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68.5 % of free online proxies are not safe

Like VPN, free public proxy servers are a popular means of evading censorship and hiding a user’s true IP address.  Unlike any reputable VPN service, however, the vast majority of them are dodgy as hell!

Last month, researcher Christian Haschek published results of testing 443 public proxies using his Proxy Checker tool, which he has further updated these this week to include new results for 25443 proxy servers. He was rather shocked to find that of the 52 percent of proxies tested that were actually online, only 31.5 percent of them permitted secure HTTPS traffic!

Proxies that allow HTTPS

HTTPS is used by websites to ensure that when users visit that website their connection is secured using TLS/SSL encryption. It is used by banks, online payment processors, social networks… basically every online service were it is important to secure visitors’ communications. It is the backbone of internet security.

The only reason, then, for free proxies to ban HTTPS is to snoop on the data that passes through them. As Hascek notes, this is almost certainly ‘so they can analyze your traffic and steal your logins.’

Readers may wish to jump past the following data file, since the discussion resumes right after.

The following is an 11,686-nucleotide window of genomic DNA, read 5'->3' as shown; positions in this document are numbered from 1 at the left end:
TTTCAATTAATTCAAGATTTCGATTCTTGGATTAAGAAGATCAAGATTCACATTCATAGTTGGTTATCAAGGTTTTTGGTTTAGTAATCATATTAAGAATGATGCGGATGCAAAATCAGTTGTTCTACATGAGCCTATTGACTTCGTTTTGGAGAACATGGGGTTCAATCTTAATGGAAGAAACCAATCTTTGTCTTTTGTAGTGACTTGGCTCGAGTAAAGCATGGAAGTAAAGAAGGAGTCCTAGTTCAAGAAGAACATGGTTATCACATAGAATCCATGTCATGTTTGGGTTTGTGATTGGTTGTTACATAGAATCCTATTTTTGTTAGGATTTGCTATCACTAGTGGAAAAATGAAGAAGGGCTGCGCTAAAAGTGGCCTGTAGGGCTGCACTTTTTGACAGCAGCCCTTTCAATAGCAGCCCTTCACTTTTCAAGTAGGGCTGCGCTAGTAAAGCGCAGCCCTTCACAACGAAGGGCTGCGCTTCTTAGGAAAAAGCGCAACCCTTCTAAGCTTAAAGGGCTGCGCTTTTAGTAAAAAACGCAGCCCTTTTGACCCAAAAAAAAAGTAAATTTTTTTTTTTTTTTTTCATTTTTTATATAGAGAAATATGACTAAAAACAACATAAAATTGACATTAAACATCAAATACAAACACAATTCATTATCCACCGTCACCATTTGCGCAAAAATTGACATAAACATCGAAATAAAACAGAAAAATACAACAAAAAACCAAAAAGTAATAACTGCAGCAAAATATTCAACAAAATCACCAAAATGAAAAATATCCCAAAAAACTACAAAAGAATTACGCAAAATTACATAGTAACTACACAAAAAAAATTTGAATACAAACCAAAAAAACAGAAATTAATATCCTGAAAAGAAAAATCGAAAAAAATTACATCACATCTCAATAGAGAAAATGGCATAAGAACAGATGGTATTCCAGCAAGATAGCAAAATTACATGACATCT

As if that wasn’t bad enough, the results show that 38.6 percent of all online proxies actively tamper with the data as it passes through them!

proxies tampering

Of these, 18 percent are guilty of injecting HTML into static web pages viewed (ads), while 20.6 percent inject JavaScript. Hascek explains this use of JavaScript,

‘Most of them were to inject ads to the client. But two of them were just error messages or web filter warnings… Definitely bad adware and probably also cookie stealing… Another ad-injecting proxy was more subtle…  The interesting thing here is that they point to a seemingly local JS. When the browser requests this file via proxy the proxy hijacks that request and answers with the infected JS. Very clever since it's not a cross domain JS link, like the other one.

The simple message here is do not use public proxies! If you really feel that you must, then only use ones that permit HTTPS, and try to stick with visiting only HTTPS secured websites.

A far better option, of course, is to use a commercial VPN service. Not only do these all allow HTTPS connections, but their business model and reputations rely on protecting customers’ data. Many of the better providers go even further, taking great lengths to ensure user’ data remains as secure and private as possible. Check out our article on 5 Best Logless VPNs for an in-depth discussion about this, and the issues surrounding it.

Written by: Douglas Crawford

Has worked for almost six years as senior staff writer and resident tech and VPN industry expert at Widely quoted on issues relating cybersecurity and digital privacy in the UK national press (The Independent & Daily Mail Online) and international technology publications such as Ars Technica.


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